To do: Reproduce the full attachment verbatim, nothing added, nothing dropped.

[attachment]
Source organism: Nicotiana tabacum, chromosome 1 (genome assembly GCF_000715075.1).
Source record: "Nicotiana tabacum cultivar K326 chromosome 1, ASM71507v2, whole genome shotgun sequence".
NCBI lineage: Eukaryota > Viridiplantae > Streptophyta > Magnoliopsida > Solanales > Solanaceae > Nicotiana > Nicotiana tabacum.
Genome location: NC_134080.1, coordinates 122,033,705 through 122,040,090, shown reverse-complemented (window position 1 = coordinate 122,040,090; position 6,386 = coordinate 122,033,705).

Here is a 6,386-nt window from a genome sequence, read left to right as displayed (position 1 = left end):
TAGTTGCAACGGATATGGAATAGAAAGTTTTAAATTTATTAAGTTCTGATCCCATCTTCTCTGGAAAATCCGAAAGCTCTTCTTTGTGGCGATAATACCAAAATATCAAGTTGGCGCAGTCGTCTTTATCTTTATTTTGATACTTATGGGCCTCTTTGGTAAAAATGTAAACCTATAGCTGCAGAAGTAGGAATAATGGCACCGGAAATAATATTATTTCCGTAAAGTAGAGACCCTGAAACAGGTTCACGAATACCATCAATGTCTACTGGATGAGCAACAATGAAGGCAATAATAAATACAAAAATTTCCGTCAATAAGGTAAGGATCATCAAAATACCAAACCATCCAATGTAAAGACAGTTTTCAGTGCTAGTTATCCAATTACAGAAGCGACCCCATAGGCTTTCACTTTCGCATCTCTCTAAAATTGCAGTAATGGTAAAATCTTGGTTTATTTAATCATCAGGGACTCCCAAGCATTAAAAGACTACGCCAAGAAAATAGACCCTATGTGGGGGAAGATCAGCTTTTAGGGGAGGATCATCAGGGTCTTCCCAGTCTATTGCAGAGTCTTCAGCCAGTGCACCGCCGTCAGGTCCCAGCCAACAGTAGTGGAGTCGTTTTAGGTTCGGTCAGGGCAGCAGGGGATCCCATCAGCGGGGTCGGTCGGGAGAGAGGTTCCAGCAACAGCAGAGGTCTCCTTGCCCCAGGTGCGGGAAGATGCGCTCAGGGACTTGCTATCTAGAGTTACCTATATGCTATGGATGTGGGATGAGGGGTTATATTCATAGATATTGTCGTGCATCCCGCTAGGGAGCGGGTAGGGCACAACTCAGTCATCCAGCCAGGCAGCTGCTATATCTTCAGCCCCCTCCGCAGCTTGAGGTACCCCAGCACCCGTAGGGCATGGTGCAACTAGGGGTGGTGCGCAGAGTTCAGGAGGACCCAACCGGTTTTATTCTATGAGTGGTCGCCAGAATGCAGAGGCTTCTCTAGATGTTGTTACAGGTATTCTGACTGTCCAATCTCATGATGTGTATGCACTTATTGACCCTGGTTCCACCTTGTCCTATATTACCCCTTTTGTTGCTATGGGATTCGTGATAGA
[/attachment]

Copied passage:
Source organism: Nicotiana tabacum, chromosome 1 (genome assembly GCF_000715075.1).
Source record: "Nicotiana tabacum cultivar K326 chromosome 1, ASM71507v2, whole genome shotgun sequence".
NCBI lineage: Eukaryota > Viridiplantae > Streptophyta > Magnoliopsida > Solanales > Solanaceae > Nicotiana > Nicotiana tabacum.
Genome location: NC_134080.1, coordinates 122,033,705 through 122,040,090, shown reverse-complemented (window position 1 = coordinate 122,040,090; position 6,386 = coordinate 122,033,705).

Here is a 6,386-nt window from a genome sequence, read left to right as displayed (position 1 = left end):
TAGTTGCAACGGATATGGAATAGAAAGTTTTAAATTTATTAAGTTCTGATCCCATCTTCTCTGGAAAATCCGAAAGCTCTTCTTTGTGGCGATAATACCAAAATATCAAGTTGGCGCAGTCGTCTTTATCTTTATTTTGATACTTATGGGCCTCTTTGGTAAAAATGTAAACCTATAGCTGCAGAAGTAGGAATAATGGCACCGGAAATAATATTATTTCCGTAAAGTAGAGACCCTGAAACAGGTTCACGAATACCATCAATGTCTACTGGATGAGCAACAATGAAGGCAATAATAAATACAAAAATTTCCGTCAATAAGGTAAGGATCATCAAAATACCAAACCATCCAATGTAAAGACAGTTTTCAGTGCTAGTTATCCAATTACAGAAGCGACCCCATAGGCTTTCACTTTCGCATCTCTCTAAAATTGCAGTAATGGTAAAATCTTGGTTTATTTAATCATCAGGGACTCCCAAGCATTAAAAGACTACGCCAAGAAAATAGACCCTATGTGGGGGAAGATCAGCTTTTAGGGGAGGATCATCAGGGTCTTCCCAGTCTATTGCAGAGTCTTCAGCCAGTGCACCGCCGTCAGGTCCCAGCCAACAGTAGTGGAGTCGTTTTAGGTTCGGTCAGGGCAGCAGGGGATCCCATCAGCGGGGTCGGTCGGGAGAGAGGTTCCAGCAACAGCAGAGGTCTCCTTGCCCCAGGTGCGGGAAGATGCGCTCAGGGACTTGCTATCTAGAGTTACCTATATGCTATGGATGTGGGATGAGGGGTTATATTCATAGATATTGTCGTGCATCCCGCTAGGGAGCGGGTAGGGCACAACTCAGTCATCCAGCCAGGCAGCTGCTATATCTTCAGCCCCCTCCGCAGCTTGAGGTACCCCAGCACCCGTAGGGCATGGTGCAACTAGGGGTGGTGCGCAGAGTTCAGGAGGACCCAACCGGTTTTATTCTATGAGTGGTCGCCAGAATGCAGAGGCTTCTCTAGATGTTGTTACAGGTATTCTGACTGTCCAATCTCATGATGTGTATGCACTTATTGACCCTGGTTCCACCTTGTCCTATATTACCCCTTTTGTTGCTATGGGATTCGTGATAGA